A Little Knowledge is a Dangerous Thing

Andrea Klein
February 27, 2012

Submitted as coursework for PH241, Stanford University, Winter 2012

In January of this year, Iranian scientist Mostafa Ahmadi Roshan was commuting to work when a motorcyclist attached a magnetized bomb to the side of his car. [1] The resulting explosion killed both Roshan and his bodyguard-driver, and Iranian accounts report that the assassin escaped back into the early morning rush hour traffic. Roshan's is only the latest in a string of deaths and disappearances that have thinned the ranks of Iran's top physicists and exacerbated international tension over Iran's nuclear program. Similar attacks in 2010 killed nuclear specialist Majid Shahriari and and injured another nuclear physicist, Fereydoon Abbasi, who now runs Iran's Atomic Energy Organization. As early as 2007, nuclear scientist Ardeshir Hosseinpour reportedly died of gas poisoning. [2] Roshan also had nuclear ties; in addition to his work as a professor, he also served as a department supervisor at a uranium enrichment plant.

While most of the dead scientists were explicitly involved with Iran's nuclear program, some were not known to be nuclear specialists. For instance, some reports have raised suspicions that physics professor Massoud Mohammadi, killed by a bomb in early 2010, had links to Iran's nuclear program. [3] However, his professional physics work was in quantum field theory and elementary particle physics, and it is unclear what role, if any, he might have played in Iran's nuclear enrichment program. [4] Both he and Shahriari were associated with a project known as SESAME, or Synchrotron-Light for Experimental Applications in the Middle East, but it is considered a purely nonnuclear research unit which typically involves scientists from Israel and elsewhere in the region. [2]

In the wake of Roshan's assassination, Iran has reasserted its intentions to continue pursuing nuclear technology and has called for retribution against those responsible for the scientists' deaths. [5,6] Iran has openly accused the United States and its allies, particularly Israel, of sponsoring these assassinations in an attempt to sabotage its nuclear energy program. While no one has officially claimed responsibility for the attacks, Israel has issued only vague denials, and military officials have expressed little sympathy for the dead scientists. [1] The Obama administration, on the other hand, has both denied any involvement and issued strong condemnation of the attacks. The international community's split reaction to these events has highlighted a critical ethical question: should scientists with nuclear knowledge be treated as instruments of war?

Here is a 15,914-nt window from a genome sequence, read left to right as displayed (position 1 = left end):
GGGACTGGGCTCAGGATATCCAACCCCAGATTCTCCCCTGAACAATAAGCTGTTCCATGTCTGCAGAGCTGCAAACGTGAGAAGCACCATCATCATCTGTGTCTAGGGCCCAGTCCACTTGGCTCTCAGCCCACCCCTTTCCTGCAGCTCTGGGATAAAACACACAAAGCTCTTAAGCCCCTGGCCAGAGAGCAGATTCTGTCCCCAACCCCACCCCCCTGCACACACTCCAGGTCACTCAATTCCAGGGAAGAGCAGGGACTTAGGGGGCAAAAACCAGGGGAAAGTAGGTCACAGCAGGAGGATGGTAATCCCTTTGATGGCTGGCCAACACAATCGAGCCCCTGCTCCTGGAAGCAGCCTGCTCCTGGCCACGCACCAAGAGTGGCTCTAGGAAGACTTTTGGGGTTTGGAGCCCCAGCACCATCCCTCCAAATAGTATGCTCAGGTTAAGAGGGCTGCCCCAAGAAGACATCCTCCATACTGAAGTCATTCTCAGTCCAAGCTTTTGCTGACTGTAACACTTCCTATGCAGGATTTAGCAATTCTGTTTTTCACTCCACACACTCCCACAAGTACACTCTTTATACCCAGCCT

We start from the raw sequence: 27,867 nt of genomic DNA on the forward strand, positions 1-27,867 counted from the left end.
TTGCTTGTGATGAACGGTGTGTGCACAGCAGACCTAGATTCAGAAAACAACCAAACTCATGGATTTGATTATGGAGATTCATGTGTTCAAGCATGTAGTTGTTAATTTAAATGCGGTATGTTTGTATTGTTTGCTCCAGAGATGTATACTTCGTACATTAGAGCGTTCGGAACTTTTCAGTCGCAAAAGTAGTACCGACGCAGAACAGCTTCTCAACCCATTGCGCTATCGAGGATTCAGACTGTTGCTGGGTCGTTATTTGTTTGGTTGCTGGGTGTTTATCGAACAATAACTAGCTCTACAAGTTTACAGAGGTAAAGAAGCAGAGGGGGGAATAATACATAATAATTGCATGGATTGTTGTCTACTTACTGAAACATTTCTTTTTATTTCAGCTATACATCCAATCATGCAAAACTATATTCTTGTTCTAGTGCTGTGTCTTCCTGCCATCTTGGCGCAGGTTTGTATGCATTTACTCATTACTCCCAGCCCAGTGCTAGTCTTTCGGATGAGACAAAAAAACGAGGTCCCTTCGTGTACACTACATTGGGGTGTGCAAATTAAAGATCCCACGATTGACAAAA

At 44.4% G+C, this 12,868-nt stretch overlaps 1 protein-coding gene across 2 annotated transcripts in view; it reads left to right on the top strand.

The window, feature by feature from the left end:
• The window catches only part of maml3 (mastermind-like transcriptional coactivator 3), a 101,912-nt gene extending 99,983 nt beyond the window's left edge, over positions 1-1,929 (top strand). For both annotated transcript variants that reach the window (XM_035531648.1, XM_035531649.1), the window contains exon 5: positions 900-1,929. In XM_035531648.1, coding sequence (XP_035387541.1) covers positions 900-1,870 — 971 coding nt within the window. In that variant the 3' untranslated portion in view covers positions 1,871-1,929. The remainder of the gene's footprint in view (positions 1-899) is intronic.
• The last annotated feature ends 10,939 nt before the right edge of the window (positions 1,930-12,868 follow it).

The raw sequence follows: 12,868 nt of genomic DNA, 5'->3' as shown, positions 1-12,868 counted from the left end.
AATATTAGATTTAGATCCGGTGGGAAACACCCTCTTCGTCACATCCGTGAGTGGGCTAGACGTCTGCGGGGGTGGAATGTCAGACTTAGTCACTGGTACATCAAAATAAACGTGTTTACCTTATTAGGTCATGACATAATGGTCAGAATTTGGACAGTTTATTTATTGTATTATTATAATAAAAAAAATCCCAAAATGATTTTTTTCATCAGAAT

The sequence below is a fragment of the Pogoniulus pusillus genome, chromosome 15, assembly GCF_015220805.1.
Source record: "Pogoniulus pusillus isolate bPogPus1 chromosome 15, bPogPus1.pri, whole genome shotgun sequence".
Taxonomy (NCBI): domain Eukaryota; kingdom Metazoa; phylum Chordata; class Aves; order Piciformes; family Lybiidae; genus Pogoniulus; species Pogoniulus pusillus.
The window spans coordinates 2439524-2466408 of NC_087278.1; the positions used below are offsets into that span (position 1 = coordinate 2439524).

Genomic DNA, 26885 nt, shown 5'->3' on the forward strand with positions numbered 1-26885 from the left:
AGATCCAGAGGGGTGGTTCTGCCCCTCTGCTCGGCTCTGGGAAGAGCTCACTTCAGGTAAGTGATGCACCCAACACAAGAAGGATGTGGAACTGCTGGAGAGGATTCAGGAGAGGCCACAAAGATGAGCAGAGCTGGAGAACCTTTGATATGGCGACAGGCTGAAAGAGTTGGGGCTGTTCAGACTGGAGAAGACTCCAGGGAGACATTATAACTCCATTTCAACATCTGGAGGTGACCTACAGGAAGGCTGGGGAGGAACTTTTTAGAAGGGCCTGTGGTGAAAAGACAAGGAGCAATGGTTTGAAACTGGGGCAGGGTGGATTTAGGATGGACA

In the United States, where suspicions are strong that Iran is working toward a nuclear weapon, opinion on this matter remains divided. For instance, Republican presidential candidate Rick Santorum recently opined that the US "should have kept [its] mouth shut" rather than condemning Roshan's death. [7] He and fellow candidate Mitt Romney have both come out in favor of more aggressive military action against Iran. Romney has even gone so far as to claim that re-electing Obama will ensure that "Iran will get a nuclear weapon." [7,8] As the presidential election draws nearer, politicians on both sides of the debate face mounting pressure to take a strong stance against nuclear proliferation. Obama himself, who has generally favored economic sanctions over military action against Iran, recently declared that he "will take no options off the table" to prevent Iran from achieving nuclear capabilities. [9]

While Romney and Santorum appear to favor air strikes against nuclear facilities, where does the distinction lie between a piece of dangerous technology and an individual with the potential to help develop it? Furthermore, how relevant to nuclear weapons must a scientists' work be before he is considered a threat? Many of the brilliant scientists recruited to work on the Manhattan Project had done their previous research on non-nuclear topics, and many went on to do vital work across the spectrum of physics research. For instance, renowned physicist Richard Feynman joined the atomic program immediately after completing an unrelated thesis on theoretical quantum mechanics, and he went on to make mostly theoretical contributions after the completion of the Manhattan Project, including his Nobel Prize winning work in quantum electrodynamics. In their effort to appear tough on nuclear proliferation, American politicians risk fostering a culture that treats all science with irrational suspicion and validating the idea that any student of nature, no matter how obscure or impractical his work, represents a valid military target.

[1] A. Cowell and R. Gladstone, "Iran Reports Killing of Nuclear Scientist in 'Terrorist' Blast," New York Times 11 Jan 12.

[2] Y.Yong and R. F. Worth, "Bombings Hit Atomic Experts in Iran Streets," New York Times, 29 Nov 10.

[3] "Bomb Blast Kills Iranian Professor," Al Jazeera, 12 Jan 10.

[4] A. Cowell, "Blast Kills Physics Professor in Tehran," New York Times, 12 Jan 10.

[5] R. Gladstone, "Iran Signals Revenge Over Killing of Scientist," New York Times, 12 Jan 12.

[6] "Tehran Explosion Kills Nuclear Scientist in Tehran," BBC News, 11 Jan 12.

[7] T. Beaumont, "Santorum: US Wrong to Condemn Iran Scientist Death," Chicago Sun-Times, 14 Jan 12.

[8] M. Landler, "Iran Face-Off Testing Obama the Candidate," New York Times, 16 Jan 12.

[9] L. MacInnis, "Obama: No Options Off Table on Iran Nuclear Program," Reuters, 25 Jan 12.